‘Older women buy most books so why won’t publishers give them what they want?’

Older women are easily the biggest consumers of fiction. So why is it so hard for an internationally best-selling author to get novels about them published?

That’s the conundrum that Kathy Lette says she has faced. The author, who helped invent “chick lit”, has used an interview with i to reveal the hard time she has had getting publishers to accept fiction about menopausal women who are enjoying life.

“I’m struggling to get publishers interested in books that celebrate older women in a positive way,” she says. “They’re saying, ‘I do not know if there’s a market for this.’

“If you’re not the hot, young new thing, they’re reluctant to think that you have an audience out there. But, of course, it’s older women who buy books. ”

Research backs her argument up. YouGov found that 27 per cent of UK women read a book every day, compared to just 13 per cent of men. The 2020 polls also found that the older you get, the more likely you are to read frequently.

Lette says she is a case in point because at 63, she can not find the kind of novel she wants to read.

“Most women my age are depicted in novels as being lonely, depressed – like in Anita Brookner novels,” she tells i. “It’s typical that they want away with loneliness, die of despair and then get eaten by their cats.”

The author, whose books have sold 573,275 physical copies in the UK since 1998 – £ 3.5m worth of sales – believes literature is failing to keep up with the phenomenon of older women today.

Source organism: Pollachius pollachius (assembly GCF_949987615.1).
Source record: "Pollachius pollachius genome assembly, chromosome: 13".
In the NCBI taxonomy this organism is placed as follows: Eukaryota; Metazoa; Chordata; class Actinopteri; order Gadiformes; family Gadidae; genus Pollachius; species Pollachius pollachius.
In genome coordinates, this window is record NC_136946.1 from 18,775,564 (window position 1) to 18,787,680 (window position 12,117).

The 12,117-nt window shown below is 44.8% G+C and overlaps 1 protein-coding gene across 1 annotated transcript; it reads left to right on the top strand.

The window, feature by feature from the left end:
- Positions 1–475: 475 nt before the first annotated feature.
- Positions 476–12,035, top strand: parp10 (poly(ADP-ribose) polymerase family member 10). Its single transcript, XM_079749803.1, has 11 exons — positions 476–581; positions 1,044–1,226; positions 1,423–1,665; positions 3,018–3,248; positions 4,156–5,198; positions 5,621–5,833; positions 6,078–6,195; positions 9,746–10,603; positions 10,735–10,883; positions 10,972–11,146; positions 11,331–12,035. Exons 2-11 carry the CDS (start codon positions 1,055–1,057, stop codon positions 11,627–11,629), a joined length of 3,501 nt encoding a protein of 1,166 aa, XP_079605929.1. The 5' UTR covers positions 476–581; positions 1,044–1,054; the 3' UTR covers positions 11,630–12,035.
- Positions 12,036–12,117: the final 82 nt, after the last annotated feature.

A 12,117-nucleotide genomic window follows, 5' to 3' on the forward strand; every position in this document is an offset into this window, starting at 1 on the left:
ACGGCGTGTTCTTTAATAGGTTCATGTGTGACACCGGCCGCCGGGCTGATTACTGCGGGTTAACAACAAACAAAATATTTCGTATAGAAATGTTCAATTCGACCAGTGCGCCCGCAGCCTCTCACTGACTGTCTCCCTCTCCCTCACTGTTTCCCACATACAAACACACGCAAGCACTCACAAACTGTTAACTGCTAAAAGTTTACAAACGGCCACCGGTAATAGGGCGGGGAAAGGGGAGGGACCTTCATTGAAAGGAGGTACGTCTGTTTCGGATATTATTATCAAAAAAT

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“A lot of my female author friends are finding it difficult to get publishers in Britain because, of course, the people running publishing houses are all young and they have not gone through the menopause and they do not understand this huge phenomenon,” she says.

“Now that we’ve got the rocket fuel of HRT, we’re aging disgracefully. We are swinging off a chandelier with a toy boy between our teeth. And yet I never see those characters depicted, even on the screen. So my aim is to kick-start this new genre. ”

Lette, whose books have been turned into TV series, films and operas, says she has been inspired by women finally putting themselves first rather than their families and is calling her new genre “I-Don’t-Give-a-Shit Lit” .

So far it boasts her latest novels Till Death, or a Little Light Maiming, Do Us Part and HRT: Husband Replacement Therapy, which is set on a “cougar cruise” and celebrates female friendship. Both are best sellers in Australia. But Lette is “flabbergasted” that she has not yet managed to get them published in the UK.

“The feedback British publishers are giving my agent is that they love the books, laugh all the way through etc, but do not think there’s a market for such ballsy older female protagonists in this country. I wish these young publishers would ask their mothers. ”

If she manages to persuade publishers to recognize that there is a market for books about such women, then it will repeat her ’80s success when her novels Puberty Blues and Girls’ Night Out helped kick-start what is now known as chick lit. But Lette fears ageism may hinder her latest campaign.

“A man my age is deemed to be a silver fox, whereas I’m told that I’m a hag, a bag, a crone… and I’m put out to sexual pasture,” she says.

“I know so many women who’d like to write about the upside of getting older, it’s definitely not doom and gloom. It’s the best time of your life. First menopause, no periods, no pregnancy scares. You’ve cut the psychological umbilical cord with your kids. ”

She says her latest books are about “women just going forth and being fabulous”.

“And that’s just what I want to say to women: have a great second life and do not feel guilty about it. You’ve been tethered to the kitchen hearth by your heartstrings and your apron strings for decades. You are allowed for once to put yourself first. ”

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